“FDR had radio, Bill Clinton had cable television and Donald Trump has Twitter,” quipped former New Hampshire Governor and White House Chief of Staff John Sununu. Sununu was one of four former office holders, along with Senator Kelly Ayotte (R-NH) and former Massachusetts Democratic Congressmen Barney Frank and Bill Delahunt, who made up the panel at Perspectives on the 115th Congress, recently hosted by the New England Council.

The new President’s affinity for Twitter was a hot topic among the panelists. A particular focus was a recent Trump interview where he, once again, labeled NATO “obsolete.” Ever the pragmatist, Sununu suggested that Trump’s bombastic nature might just force other NATO members to the bargaining table (which Sununu labeled Trump’s “domain”). If the members end up accepting more of the load, financial and otherwise, which the United States has been shouldering, then Trump will have achieved what he wanted.

Barney Frank suggested the repercussions of the Commander-in-Chief using such language and declarations about a military alliance relied upon for nearly 70 years would be less than ideal and, in the long term, damaging to many of America’s strategic partnerships. Will our NATO allies decide they can no longer count on the U.S.? Will they, for instance, now be more or less willing to follow U.S. guidance on issues involving Russia moving forward?

It’s safe to say that playing the provocateur is rarely the smart move for professional communicators. We would never counsel that bold or outrageous statements are the only way to motivate the other side to meet you half way. So does the President know something about communication that many of us don’t? Here are some of the benefits and drawbacks, as I see them, to pushing the communications envelope, Trump-style.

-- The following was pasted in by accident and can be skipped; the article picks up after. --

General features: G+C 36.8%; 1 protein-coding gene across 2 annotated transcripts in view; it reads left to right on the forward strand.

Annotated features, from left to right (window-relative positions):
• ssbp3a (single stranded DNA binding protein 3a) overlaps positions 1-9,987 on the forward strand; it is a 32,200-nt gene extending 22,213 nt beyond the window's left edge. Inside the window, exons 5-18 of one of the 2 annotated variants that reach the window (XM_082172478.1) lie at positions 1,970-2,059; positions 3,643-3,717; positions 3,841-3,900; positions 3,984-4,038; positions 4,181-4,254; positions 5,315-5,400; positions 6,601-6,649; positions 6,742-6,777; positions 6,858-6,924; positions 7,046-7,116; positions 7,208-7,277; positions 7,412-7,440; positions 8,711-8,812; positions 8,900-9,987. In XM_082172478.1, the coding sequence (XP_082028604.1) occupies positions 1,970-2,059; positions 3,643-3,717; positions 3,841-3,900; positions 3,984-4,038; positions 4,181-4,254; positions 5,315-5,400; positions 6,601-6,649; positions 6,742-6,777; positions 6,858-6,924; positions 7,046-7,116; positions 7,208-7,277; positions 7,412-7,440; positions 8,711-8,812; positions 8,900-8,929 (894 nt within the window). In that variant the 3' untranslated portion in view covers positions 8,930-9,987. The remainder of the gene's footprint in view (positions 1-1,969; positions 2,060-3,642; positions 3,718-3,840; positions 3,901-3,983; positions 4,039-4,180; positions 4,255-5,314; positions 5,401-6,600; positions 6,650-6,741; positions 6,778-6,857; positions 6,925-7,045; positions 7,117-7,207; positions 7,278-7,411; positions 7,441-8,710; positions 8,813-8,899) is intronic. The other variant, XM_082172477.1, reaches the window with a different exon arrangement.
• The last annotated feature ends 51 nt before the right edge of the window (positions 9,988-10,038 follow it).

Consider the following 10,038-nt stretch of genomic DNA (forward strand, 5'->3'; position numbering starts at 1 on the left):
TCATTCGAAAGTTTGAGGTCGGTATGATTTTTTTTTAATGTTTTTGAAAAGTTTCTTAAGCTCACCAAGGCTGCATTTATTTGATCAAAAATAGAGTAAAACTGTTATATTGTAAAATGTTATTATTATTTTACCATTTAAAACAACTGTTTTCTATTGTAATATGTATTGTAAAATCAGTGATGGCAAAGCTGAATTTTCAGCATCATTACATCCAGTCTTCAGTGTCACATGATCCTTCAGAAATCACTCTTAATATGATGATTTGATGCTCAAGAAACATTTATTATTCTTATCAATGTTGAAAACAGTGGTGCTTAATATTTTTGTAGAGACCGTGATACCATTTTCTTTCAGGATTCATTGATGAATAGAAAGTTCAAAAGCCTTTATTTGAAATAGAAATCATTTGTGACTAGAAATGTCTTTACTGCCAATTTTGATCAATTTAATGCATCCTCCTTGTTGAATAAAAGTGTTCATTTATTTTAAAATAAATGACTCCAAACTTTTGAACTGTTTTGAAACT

1. It will get you noticed and help you cut through the noise.
  2. Much like bargaining for a car or a new home, starting lower than where you realistically hope to land is Negotiating 101 and a means to an end.
  3. It’s one way of sticking your finger in the air to get a sense of where majority opinion lies before making a decision.
  4. You send a strong signal that you are beholden to no one’s agenda but your own.


  1. You risk being tuned out by key audiences, or alienating them completely.
  2. You appear undisciplined.
  3. You might be viewed as out of step with the rest of your organization and could infuriate or embarrass your colleagues.
  4. Unless you can convince every client, customer, or patient that you are fighting for them every step of the way, you’ll likely project as self-serving.

How our new President communicates now that he’s in office could very well determine how successful his presidency is judged. We should know more in 60-90 days, insists Sununu, a veteran of the West Wing. While he predicts the Trump administration is in for a “rude awakening”, he also believes there is time for the President to tone down the rhetoric and build the collations necessary to achieve his agenda.